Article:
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Seeing me for me, not my disability.7 min read

27/8/19 5 min read


Seeing me for me, not my disability.7 min read

Reading Time: 5 minutes

CCS Disability Action Communications and Marketing intern Joel Bell discusses the attitudes, both good and bad, he faces as a person with an invisible and acquired disability.

A photo of Joel

I live with a genetic eye condition that has only started to change my life in the last couple of years. It has been a big change going from having sight, being able to drive and having more independence, compared to now giving up driving and relying on public transport. Learning to ask for help can be an adjustment, but I don’t let my disability define who I am.

One of the biggest things is that despite the huge variety of people who have a vast range of disabilities, people still make the assumption that someone with a disability has to look a certain way or it needs to be visible for people to accept that someone is disabled. I find this irritating because I am one of those people whose disability is not visible so I feel further education is needed to increase awareness of the differences.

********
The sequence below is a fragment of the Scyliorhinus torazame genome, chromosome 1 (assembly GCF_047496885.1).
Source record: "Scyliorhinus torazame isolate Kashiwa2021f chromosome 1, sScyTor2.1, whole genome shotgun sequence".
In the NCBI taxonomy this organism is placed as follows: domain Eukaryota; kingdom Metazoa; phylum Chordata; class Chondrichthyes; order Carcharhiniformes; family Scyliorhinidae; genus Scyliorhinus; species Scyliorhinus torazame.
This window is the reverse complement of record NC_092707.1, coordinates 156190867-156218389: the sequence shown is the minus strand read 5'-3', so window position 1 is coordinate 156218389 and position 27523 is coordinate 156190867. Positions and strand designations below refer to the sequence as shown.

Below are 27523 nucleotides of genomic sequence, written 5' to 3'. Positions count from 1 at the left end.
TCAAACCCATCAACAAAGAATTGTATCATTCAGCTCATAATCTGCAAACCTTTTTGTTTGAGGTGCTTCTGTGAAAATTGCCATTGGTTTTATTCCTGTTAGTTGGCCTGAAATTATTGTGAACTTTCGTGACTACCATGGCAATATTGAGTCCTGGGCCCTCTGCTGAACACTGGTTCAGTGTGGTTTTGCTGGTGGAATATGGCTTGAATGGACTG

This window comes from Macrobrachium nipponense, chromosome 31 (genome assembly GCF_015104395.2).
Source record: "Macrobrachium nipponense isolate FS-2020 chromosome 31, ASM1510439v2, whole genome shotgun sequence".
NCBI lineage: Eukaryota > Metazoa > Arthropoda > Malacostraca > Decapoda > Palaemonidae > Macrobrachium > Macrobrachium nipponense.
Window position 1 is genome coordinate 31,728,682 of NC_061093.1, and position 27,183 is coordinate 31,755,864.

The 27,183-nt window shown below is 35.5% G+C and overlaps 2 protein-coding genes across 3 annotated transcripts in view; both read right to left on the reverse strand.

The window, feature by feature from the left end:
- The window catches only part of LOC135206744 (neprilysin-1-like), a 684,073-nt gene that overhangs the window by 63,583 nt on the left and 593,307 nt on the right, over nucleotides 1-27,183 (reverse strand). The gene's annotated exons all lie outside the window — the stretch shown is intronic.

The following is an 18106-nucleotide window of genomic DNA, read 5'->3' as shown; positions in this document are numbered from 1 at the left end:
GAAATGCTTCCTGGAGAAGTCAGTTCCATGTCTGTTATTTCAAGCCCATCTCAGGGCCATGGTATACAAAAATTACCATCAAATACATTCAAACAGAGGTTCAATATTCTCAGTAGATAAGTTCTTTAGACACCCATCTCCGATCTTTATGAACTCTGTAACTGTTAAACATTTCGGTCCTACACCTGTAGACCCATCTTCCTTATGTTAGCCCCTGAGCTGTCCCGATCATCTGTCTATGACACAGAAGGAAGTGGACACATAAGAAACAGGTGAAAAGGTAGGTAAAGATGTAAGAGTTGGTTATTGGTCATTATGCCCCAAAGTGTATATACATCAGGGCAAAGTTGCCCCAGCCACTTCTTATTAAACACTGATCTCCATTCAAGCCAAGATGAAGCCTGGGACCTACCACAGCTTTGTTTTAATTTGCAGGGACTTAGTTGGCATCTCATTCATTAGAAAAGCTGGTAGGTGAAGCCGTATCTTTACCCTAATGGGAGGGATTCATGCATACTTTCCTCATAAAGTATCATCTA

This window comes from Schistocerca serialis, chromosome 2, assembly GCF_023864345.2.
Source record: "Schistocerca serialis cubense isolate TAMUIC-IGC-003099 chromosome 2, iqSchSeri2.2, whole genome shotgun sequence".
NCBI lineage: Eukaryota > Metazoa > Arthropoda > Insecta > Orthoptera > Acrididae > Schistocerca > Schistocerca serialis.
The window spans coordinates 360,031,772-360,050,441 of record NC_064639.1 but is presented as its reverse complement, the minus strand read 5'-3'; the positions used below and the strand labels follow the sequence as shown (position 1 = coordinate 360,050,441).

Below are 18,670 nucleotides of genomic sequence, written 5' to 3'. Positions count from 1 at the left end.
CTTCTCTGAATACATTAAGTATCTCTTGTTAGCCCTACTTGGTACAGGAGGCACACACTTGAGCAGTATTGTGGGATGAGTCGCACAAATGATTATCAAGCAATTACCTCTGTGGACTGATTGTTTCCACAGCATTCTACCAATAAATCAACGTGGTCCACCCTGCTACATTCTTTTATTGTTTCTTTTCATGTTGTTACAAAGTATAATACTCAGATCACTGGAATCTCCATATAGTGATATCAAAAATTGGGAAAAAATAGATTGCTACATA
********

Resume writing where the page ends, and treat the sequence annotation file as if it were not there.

The condition I have is called Retinitis Pigmentosa. It is caused by a genetic eye condition and starts when you are young with the loss of your night vision. Then over time your vision deteriorates depending on the type of RP you have.  Currently I have limited side vision and full front vision with less clarity so technically I am described as having ‘low vision’. I don’t want to be gloom and doom, but instead prefer to enjoy my life based on what I can do, rather than what I can’t. This is why it’s fascinating how some people assume all people who use the visual aid canes like I do are blind, but this is of course not the case. ‘Blind’ means you have no vision or can only see some light or shadows, where low vision, also known as vision impairment, means even with corrective glasses, contact lenses and other visual aids you have problems seeing but still have some sight depending on your impairment.

I do not fit the ‘norm’ of a blind person so I understand why people get confused when they see me using my cane then stopping to read my phone.

The reason depends on the light or lack of light, which can influence how well I see.  Friends and family have experienced abuse but this hasn’t happened to me as I feel my approach is to educate, ask questions and engage with the public. I understand some people are not interested and voice their opinion, but I do find it’s down to the individual’s willingness to want to understand.

My friends are wonderful but they often want to do things for me that I would prefer to do for myself, so I need to remind them not to take my arm, not to reach over and open the custard for me when I am taking a bit longer to do so. It’s hard to tell people who care about you not to help but my independence is very precious to me. One of the biggest things I have noticed with my reduced vision, apart from how tricky those pour spouts are to open on custard containers, is how important it is to educate people who care about me in how to interact and understand how taking over can make me feel less of a person.